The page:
‘‘. . .the Chimera prowled with lungs of fire and lion’s breast and head and serpent’s tail.’’ Metamorphoses 9. 647 – Publius Ovidius Naso (Ovid – Roman poet; 43 BCE–17 CE) Respiratory syncytial virus (RSV) is an old foe with outbreaks of pyrexial respiratory illnesses having been described for many centuries, with probably the first description of an outbreak of RSV reported in 19411. Adams described an outbreak of nosocomial chest infections in 32 infants in a neonatal unit that resulted in 9 deaths, with cytoplasmic inclusions identified in the lungs at autopsy. RSV was first identified in 1955 from a colony of chimpanzees with coryza and designated ‘chimpanzee coryzal agent’2. Subsequently it was isolated from human children with lung disease in Baltimore, USA, a year later in 19563. Owing to the characteristic cytopathologic finding in tissue culture where infected epithelial cells clump together forming syncytia (giant multinucleated cells), the virus was soon named respiratory syncytial virus (RSV)3. Since then this Paramyxovirus (Greek para for ‘beside’ þ myxa for ‘mucus’) has been recognized as the single most important virus causing acute respiratory tract infections in infants and young children throughout the world4–6. RSV-related pediatric hospitalizations account for around 60,000 admissions in the USA, 26,000 in Germany, 20,000 in the UK and 8000 in Spain every year5,7–9. Annually more than 2,000,000 children in the USA alone are estimated to require medical attention for RSV-related illnesses5. The reported RSV bronchiolitis hospital admission rates for children under 1 year of age in the USA and Europe is generally around 25–30 per 1000 infants10. Incidence and hospitalization rates for RSV bronchiolitis in resource-limited areas are lacking due to the paucity of epidemiological studies along with cost-saving restrictions in laboratory confirmation of RSV infection6. It has been estimated that in infants alone nearly 50 deaths per year in the UK and over 120 deaths in the USA are attributable to RSV (‘chimpanzee coryzal agent’)11,12. Globally RSV bronchiolitis was directly or indirectly accountable for up to 199,000 deaths in children less than 5 years of age in 20056. Mortality is higher in those with comorbidity (especially underlying congenital heart disease, chronic lung disease, immunocompromise, neuromuscular disease), with nosocomial infection, and in developing/resource-limited nations6,8,12–14. RSV is the most common viral respiratory cause of death in children below 5 years of age and especially in infants less than 1 year old6. In this journal Sanchez-Luna and colleagues add to the expanding evidence against this far from innocuous multifaceted beast, RSV, with a large industry-sponsored national cohort study from Spain9. The objective of this study was to analyze national temporal trends in community-acquired RSV bronchiolitis hospitalizations, in-hospital mortality and readmissions for children under 1 year of age (i.e. infants), in pain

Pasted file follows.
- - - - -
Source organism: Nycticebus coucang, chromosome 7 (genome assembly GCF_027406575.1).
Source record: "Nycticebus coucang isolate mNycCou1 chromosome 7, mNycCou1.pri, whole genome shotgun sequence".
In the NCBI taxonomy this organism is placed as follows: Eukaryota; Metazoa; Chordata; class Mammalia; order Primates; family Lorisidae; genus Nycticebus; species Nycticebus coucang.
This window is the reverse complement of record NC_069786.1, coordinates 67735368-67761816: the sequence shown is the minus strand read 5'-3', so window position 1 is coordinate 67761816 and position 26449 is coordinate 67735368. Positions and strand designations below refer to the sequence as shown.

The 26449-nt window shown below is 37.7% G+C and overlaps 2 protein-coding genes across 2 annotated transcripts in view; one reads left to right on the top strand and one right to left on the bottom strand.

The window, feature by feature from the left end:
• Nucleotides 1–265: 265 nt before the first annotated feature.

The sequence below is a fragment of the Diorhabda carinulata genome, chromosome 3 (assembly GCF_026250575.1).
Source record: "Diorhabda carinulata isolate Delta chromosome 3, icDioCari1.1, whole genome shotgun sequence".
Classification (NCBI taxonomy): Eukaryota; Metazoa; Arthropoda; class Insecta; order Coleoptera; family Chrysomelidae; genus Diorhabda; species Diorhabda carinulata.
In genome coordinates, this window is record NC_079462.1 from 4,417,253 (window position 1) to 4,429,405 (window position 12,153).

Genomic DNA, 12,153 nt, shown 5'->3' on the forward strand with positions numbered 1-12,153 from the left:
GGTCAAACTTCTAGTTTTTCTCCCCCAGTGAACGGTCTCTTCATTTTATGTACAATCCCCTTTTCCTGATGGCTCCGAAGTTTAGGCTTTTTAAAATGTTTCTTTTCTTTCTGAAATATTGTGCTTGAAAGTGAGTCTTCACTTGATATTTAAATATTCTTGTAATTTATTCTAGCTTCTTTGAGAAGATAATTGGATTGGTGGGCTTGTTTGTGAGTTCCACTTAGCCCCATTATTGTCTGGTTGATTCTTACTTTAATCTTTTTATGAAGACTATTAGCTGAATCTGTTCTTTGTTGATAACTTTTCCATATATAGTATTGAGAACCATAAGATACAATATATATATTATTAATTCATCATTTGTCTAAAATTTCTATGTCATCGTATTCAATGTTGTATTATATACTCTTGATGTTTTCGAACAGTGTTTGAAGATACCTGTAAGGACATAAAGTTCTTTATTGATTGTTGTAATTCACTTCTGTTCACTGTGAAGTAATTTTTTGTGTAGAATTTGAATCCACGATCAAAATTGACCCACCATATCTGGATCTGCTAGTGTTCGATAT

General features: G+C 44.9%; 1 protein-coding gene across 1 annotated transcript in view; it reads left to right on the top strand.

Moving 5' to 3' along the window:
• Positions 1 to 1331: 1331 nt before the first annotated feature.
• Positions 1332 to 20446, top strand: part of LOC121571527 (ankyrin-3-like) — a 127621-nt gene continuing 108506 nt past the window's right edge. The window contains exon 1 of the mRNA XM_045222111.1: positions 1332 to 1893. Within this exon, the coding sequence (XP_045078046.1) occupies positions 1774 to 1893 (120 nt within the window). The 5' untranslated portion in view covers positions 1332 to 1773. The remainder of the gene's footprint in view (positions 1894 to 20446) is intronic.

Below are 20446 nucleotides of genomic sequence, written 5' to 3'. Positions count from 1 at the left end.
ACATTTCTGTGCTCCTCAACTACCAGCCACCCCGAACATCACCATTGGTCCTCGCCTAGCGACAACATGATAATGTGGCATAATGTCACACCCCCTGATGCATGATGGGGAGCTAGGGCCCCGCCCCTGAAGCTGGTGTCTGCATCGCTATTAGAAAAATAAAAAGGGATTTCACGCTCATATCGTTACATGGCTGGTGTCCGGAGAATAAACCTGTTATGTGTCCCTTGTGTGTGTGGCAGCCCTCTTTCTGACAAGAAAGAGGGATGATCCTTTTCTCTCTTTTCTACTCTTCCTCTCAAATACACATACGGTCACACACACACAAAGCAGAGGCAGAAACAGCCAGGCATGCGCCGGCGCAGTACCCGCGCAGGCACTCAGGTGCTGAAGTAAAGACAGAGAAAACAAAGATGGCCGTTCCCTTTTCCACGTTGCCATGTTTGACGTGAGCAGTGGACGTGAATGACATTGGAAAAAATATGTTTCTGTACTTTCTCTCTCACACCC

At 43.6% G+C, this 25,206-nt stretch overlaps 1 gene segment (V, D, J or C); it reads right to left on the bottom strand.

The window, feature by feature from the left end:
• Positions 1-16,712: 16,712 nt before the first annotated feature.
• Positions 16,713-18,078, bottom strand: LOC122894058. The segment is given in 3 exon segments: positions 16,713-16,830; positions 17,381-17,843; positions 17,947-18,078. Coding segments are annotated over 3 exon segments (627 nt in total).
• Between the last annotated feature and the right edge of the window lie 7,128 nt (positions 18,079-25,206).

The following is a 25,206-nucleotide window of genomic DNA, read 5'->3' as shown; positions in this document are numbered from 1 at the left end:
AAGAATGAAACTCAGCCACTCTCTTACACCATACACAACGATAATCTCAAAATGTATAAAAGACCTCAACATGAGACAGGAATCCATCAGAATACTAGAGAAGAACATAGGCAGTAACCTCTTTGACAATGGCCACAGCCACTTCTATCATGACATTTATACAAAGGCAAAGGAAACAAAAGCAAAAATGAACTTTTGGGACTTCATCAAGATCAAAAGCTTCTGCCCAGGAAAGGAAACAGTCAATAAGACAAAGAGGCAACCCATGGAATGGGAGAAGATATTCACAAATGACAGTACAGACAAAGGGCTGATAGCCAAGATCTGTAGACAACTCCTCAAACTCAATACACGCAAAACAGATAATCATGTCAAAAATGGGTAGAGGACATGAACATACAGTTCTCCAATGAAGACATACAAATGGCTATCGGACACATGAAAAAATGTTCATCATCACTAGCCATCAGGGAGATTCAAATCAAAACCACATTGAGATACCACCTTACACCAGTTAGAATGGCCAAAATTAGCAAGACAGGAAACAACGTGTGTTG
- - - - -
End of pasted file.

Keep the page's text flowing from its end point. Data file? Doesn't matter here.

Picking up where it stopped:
between 2004 and 2012. They also scrutinized the influence of risk factors on outcome measures/‘health outcomes’ – ‘‘hospitalization, in-hospital mortality and hospital readmission’’ – in this study population of infants with community-acquired RSV bronchiolitis. Their chosen outcome measures ‘hospitalization’ and ‘in-hospital mortality’ measure the severity of the initial RSV bronchiolitis (need for hospitalization or resultant death), and ‘hospital readmission’ (readmission within 30 days for any cause, except if an elective admission) measures the postulate of subsequent clinical impact due to the recent RSV illness. Additionally they developed a risk-adjustment model for RSV bronchiolitis in-hospital mortality. Utilizing the minimum basic data set (MBDS) which was/is a compulsory national hospital discharge register of the Spanish National Health Service, they retrospectively analyzed a cohort of infants (under 1 year of age) discharged with RSV bronchiolitis as a primary diagnosis or one of the principal diagnoses9. The study period, 2004–2012, presumably captured data from seven full RSV seasons and two half seasons – as the RSV season in Europe usually runs from around October into March, peaking typically between November and January10,13,15. In their compulsory MBDS the diagnoses and procedures were coded according to the International Disease Classification, Clinical Modification (ICD-9-CM)9. During the study period there were 1,328,563 hospital discharges for infants (under 1 year old); 122,832 discharges (9% of all infant discharges) had ‘acute bronchiolitis’ as the principal diagnosis (ICD-9 diagnostic code 466.1x) and 63,990 (52% of the acute bronchiolitis) of them ‘RSV bronchiolitis’ (ICD-9 diagnostic code 466.11)9. The criteria for ‘high-risk’ categorization are reasonable in that Sanchez-Luna et al. have defined their ‘high-risk’ group within their own Spanish context, supported by their national bodies (Spanish Societies of Neonatology and of Paediatric Cardiology)9. Only a cynic would conjecture whether the selection criteria were in any way influenced by their study sponsor. Of course there are additional established ‘high-risk’ groups – for example large airways abnormalities like tracheomalacia, nosocomial RSV infection, etc.8,13,14,16–18. Additionally some sectors may challenge previous 33–36 week pretermers (‘late prematurity’) being a ‘high-risk’ group19,20. However, Sanchez-Luna et al. have clearly defined their ‘high-risk’ group and stuck to their criteria throughout the study deeming ‘‘all other hospitalized children without any of these medical conditions’’ as the ‘non-high-risk’ group9. Approximately 2% (1054) of the 63,990 infants hospitalized for RSV bronchiolitis inhabited the ‘high-risk’ group and 98% (62,904) the ‘nonhigh-risk’ group. Temporal trends over the 2004–2012 study period9 demonstrating an increase in RSV bronchiolitis incidence and